Interspersed between the first person POV of Macy are interludes that delve into Macy's family's thoughts and actions. For instance, Grace, Macy's mother, fears the worst after she is infected with the plague. We learn that Sophia, the older sister, was attending college to be a midwife before the Scythians invaded. Ciaran's fate is revealed through transcripts.
But this is hands-down Macy's story. Total Oblivion is classic bildungsgroman. Through various adventures downriver - including a wooden submarine, an albino, a talking dog, wargiraffes, and a constantly shifting landscape - Macy discovers her strengths and weaknesses and a reaffirmation of her love for her family.
Macy dreams big and so does Alan DeNiro: sometimes the prose is purely absurd and out of control. The first two hundred pages read smoothly, if at times, as aforementioned, a bit absurdly wild, but the last third of the book feels incredibly rushed. This is because the first two hundred pages are more travelogue than story and the last third suddenly turns into a story. Rather than take his time to flesh out the ending, DeNiro throws it at the reader. What's worse is that it's pretty predictable.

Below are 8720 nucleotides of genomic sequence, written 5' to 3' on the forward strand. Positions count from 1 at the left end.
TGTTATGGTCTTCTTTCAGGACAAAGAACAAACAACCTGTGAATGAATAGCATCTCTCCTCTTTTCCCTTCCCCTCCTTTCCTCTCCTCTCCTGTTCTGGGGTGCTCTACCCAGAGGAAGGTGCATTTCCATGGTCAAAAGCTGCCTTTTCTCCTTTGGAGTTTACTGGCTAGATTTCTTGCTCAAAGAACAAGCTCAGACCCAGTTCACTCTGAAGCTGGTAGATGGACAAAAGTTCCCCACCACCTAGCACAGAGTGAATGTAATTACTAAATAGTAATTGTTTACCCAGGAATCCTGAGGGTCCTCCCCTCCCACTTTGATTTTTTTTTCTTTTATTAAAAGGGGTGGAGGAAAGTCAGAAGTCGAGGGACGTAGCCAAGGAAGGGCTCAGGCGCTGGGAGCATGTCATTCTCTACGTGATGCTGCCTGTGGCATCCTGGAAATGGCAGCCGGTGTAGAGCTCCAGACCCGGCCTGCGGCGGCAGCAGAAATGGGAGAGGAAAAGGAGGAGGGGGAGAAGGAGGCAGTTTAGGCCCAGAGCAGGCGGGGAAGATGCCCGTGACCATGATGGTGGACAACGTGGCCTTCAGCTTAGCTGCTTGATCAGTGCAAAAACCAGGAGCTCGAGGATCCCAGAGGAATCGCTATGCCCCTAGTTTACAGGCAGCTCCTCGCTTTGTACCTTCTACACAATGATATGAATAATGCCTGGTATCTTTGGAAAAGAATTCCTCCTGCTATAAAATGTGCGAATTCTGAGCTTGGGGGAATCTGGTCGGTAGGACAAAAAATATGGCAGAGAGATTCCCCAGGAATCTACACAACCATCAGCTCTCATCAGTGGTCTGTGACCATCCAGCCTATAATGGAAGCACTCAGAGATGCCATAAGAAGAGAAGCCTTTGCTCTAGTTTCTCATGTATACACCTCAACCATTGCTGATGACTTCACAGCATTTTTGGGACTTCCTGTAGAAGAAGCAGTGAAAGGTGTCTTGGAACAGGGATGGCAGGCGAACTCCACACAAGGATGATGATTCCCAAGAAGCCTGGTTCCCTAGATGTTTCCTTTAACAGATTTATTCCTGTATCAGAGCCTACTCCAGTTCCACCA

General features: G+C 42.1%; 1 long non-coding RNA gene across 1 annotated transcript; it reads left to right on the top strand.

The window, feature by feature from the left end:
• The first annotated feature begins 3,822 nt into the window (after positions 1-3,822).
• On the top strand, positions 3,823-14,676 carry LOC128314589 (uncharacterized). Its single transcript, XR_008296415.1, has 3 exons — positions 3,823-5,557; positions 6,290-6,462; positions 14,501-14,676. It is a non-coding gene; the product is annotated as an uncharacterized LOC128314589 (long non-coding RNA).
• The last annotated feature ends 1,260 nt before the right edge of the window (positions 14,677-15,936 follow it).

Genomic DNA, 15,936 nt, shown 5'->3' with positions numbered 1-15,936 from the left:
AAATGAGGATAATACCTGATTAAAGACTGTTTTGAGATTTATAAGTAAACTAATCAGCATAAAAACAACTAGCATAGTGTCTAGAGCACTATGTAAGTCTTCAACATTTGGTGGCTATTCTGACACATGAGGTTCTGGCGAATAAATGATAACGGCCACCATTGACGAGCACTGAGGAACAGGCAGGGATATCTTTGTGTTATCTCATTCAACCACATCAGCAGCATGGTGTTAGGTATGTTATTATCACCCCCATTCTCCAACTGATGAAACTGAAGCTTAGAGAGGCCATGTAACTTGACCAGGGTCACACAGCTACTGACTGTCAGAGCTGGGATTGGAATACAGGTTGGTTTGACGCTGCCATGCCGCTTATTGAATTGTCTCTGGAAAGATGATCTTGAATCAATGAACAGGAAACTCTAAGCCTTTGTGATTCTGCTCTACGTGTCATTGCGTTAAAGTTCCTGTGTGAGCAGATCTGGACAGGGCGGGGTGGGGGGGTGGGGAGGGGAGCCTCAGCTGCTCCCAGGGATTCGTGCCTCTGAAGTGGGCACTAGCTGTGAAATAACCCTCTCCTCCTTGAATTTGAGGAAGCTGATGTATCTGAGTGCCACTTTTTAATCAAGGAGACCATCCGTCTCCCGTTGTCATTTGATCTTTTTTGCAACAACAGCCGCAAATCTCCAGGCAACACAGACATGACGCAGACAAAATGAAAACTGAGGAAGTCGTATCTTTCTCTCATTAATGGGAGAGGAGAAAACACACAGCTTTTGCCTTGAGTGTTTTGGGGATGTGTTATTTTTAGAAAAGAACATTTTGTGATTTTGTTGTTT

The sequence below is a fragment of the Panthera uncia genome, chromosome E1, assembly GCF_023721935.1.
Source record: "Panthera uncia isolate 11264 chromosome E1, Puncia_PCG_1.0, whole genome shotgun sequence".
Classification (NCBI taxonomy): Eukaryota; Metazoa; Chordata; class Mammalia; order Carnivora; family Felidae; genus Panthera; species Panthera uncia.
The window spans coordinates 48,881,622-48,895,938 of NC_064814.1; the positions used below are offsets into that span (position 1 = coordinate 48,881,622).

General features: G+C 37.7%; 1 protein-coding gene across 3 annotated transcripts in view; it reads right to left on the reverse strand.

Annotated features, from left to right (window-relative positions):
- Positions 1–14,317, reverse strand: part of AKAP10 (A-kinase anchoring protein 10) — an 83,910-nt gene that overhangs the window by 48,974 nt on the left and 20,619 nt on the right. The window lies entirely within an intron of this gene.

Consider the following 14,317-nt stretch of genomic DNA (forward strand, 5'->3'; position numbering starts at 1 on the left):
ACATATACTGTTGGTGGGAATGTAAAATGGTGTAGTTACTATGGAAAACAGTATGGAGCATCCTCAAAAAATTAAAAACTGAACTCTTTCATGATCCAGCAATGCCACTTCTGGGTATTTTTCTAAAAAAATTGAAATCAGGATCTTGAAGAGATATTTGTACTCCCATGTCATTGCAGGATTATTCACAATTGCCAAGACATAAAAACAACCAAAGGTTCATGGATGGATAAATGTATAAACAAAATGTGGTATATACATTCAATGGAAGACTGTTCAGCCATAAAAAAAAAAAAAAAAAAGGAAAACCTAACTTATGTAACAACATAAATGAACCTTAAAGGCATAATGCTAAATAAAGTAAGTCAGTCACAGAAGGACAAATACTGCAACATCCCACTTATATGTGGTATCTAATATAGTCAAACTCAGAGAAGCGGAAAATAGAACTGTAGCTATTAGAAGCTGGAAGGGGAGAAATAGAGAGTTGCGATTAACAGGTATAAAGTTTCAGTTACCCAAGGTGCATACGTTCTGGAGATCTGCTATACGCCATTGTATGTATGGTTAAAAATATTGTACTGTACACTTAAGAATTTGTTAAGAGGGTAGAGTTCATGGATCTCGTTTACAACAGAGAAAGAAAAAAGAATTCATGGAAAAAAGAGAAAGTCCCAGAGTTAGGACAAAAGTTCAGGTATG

Total Oblivion tries to find its heart and, though Macy is an intriguing sympathetic character, the story falls short.
Final Verdict: Enjoyable enough that I didn't want to mash frogs with a hammer.
--Dustin J Monk